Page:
A council is still seeking “clarity” from the Government over the new covid-cracking Test and Trace scheme.
Councils across the country are seen as being “central” to the new scheme which launched on Thursday and seeks to hunt the virus down and isolate people who are carrying it.
But this week Milton Keynes Council says it does not know how much money it will be receiving from a £300 million funding pot.
And it adds that none of the information or clarity over the role it will play in defending Milton Keynes from sporadic outbreaks has been provided.
In a statement this week MK Council said: “Local councils like Milton Keynes are in a good place to reach out to communities, signpost advice, and help people through local outbreaks.”
The council says it has proved this by contacting more than 14,000 vulnerable people, and made more than 1,500 emergency deliveries, through its Local Support Service.
Its also been working with the health service, including housing Britons from the Chinese city of Wuhan at the start of the outbreak.
But the council spokesman added: “We’re yet to hear what our share is of the test and trace funding, but regardless we’re already working on a control plan that defends Milton Keynes in the event of local outbreaks.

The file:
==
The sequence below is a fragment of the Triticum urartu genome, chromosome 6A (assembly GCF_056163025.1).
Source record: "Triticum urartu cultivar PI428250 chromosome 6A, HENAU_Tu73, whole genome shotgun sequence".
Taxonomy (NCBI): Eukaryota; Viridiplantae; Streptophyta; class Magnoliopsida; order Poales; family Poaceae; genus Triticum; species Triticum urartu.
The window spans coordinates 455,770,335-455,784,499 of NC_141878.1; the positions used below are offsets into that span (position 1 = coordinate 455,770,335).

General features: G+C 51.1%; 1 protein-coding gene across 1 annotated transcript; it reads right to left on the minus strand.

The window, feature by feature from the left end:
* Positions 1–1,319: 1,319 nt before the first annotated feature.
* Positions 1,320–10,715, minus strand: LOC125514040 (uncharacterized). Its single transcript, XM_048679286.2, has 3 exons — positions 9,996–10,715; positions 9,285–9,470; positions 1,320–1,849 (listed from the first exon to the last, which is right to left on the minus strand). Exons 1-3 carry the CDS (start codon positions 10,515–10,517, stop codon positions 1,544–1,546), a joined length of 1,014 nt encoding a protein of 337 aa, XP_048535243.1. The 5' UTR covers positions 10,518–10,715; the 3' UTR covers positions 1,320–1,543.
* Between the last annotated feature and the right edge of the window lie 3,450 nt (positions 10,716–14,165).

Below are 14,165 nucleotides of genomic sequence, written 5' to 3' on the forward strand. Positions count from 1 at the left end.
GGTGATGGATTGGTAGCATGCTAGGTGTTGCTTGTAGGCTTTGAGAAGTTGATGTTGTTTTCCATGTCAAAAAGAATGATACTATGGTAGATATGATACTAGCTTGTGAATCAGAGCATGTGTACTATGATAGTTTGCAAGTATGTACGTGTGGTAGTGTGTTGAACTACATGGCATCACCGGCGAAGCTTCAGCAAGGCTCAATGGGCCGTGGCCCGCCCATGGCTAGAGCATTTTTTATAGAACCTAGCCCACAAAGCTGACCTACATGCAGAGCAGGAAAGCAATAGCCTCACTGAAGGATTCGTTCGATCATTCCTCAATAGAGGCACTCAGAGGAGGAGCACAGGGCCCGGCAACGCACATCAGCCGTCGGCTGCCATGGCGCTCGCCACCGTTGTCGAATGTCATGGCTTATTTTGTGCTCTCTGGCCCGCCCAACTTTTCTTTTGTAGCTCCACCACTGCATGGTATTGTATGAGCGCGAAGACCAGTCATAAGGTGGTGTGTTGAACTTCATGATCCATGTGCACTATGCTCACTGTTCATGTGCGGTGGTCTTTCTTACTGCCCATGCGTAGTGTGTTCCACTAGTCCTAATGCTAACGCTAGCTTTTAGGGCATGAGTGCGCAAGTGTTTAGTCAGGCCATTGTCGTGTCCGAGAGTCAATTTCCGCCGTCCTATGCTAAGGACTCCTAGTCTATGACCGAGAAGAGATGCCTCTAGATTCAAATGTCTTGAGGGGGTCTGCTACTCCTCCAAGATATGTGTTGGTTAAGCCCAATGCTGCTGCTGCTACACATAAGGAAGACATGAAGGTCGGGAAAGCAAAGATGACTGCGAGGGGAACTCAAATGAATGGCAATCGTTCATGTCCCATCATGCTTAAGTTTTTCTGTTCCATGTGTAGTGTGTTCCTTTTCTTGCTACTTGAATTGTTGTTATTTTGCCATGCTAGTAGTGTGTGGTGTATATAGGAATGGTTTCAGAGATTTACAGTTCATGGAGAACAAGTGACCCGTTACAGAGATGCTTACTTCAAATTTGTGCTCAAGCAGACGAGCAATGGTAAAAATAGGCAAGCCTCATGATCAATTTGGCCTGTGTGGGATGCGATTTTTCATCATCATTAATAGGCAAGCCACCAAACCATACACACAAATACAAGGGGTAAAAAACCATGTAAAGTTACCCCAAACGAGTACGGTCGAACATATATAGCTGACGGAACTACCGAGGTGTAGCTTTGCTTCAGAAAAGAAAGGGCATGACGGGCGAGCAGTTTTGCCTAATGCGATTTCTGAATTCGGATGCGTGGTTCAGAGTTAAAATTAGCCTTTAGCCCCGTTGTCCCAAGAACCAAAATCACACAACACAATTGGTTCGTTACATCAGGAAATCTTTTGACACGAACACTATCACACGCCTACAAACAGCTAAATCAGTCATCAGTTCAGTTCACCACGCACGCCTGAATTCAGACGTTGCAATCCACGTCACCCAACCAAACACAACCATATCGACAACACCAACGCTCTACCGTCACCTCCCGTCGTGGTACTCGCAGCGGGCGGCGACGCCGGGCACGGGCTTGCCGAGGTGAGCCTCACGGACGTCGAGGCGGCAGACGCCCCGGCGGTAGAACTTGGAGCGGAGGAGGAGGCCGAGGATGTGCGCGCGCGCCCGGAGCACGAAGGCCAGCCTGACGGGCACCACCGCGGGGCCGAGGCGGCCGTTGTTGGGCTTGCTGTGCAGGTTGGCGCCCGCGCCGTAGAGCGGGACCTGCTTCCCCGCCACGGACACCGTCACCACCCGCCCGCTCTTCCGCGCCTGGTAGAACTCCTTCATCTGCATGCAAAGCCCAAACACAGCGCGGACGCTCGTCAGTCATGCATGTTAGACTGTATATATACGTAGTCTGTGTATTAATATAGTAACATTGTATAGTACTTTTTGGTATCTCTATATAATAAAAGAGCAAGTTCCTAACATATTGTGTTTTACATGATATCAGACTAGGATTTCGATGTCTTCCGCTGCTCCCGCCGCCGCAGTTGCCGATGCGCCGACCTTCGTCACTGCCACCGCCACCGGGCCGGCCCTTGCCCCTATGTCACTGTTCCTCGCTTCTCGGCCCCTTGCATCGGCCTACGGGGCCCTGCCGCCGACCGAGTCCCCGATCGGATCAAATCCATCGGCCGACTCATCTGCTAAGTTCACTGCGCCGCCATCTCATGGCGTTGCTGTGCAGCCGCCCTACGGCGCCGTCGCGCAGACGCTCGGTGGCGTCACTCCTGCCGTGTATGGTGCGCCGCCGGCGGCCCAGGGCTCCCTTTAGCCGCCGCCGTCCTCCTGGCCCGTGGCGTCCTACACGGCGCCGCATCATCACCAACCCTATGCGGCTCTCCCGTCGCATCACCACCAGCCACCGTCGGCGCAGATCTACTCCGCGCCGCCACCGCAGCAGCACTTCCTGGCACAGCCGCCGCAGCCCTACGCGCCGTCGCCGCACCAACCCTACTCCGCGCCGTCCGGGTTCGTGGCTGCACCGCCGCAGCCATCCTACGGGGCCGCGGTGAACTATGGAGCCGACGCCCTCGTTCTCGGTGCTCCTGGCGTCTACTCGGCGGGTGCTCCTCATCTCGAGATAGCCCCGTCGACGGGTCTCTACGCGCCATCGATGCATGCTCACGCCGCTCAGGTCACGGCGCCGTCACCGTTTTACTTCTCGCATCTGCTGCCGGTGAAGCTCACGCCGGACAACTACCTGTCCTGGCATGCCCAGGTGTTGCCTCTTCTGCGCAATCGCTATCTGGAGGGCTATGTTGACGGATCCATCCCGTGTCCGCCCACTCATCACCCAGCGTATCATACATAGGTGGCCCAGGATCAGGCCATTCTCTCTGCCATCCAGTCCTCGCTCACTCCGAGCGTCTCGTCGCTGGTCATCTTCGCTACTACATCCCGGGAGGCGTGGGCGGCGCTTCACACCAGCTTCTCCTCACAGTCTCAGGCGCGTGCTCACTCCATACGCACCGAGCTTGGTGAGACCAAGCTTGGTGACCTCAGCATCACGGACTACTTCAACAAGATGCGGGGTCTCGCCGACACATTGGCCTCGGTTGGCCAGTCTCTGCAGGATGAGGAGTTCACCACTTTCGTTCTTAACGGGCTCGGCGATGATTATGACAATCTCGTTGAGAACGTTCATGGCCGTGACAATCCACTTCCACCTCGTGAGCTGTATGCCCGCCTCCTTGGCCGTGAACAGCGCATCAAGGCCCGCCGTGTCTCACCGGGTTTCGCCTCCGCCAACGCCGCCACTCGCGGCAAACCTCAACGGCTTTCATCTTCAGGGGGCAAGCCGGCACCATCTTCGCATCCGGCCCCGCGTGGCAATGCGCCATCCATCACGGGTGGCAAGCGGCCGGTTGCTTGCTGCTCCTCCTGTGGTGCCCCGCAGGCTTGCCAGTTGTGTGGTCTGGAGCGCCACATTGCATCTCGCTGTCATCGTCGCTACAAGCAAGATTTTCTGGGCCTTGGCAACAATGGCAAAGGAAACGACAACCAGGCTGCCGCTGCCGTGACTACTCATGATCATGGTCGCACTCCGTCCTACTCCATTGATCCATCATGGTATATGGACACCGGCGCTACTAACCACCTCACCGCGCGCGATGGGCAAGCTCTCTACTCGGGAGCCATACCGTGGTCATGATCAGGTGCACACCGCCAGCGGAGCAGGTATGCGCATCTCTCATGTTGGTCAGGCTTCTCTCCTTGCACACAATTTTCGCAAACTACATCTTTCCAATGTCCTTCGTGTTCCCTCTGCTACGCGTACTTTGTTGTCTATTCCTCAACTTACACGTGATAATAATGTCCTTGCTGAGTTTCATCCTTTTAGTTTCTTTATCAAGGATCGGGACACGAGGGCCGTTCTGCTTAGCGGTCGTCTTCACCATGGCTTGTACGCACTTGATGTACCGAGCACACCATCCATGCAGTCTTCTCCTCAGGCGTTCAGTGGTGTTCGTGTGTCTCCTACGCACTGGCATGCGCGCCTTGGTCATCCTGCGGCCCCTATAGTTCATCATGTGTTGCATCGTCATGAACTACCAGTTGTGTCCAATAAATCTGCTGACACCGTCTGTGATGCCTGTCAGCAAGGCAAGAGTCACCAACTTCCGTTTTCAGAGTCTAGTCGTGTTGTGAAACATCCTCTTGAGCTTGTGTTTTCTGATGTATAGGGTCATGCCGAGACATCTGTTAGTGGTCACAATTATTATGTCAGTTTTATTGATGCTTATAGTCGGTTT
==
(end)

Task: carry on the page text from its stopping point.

“In order for this to work properly we need fast, efficient testing, a clear understanding of what is expected of us, the powers to enforce any local control needed and, of course, proper funding to enable us to do what is required.
“We will also need access to far more technical resources, such as data and expertise, to enable us to make good decisions if that is what is needed from us.
“Currently none of this information or clarity has been provided before the announcement was made, but we will continue to work with our partners as more detail emerges.”
The Department for Health and Social Care has said that each council will be given funding to develop tailored outbreak control plans, working with local NHS and other stakeholders.
“Their plans will focus on identifying and containing potential outbreaks in places such as workplaces, housing complexes, care homes and schools,” the department said on May 22.
Mid Beds MP Nadine Dorries, who is also the minister for patient safety, said: “Local authorities will be vital in the effort to contain covid-19 at a community level.
“The pandemic requires a national effort but that will only be effective as a result of local authorities, working hand in hand with Public Health England and contact tracers to focus on the containment of local outbreaks, in order to control the transmission and the spread of the virus.”
The Department of Health and Social Care was invited to respond but no response was forthcoming before publication.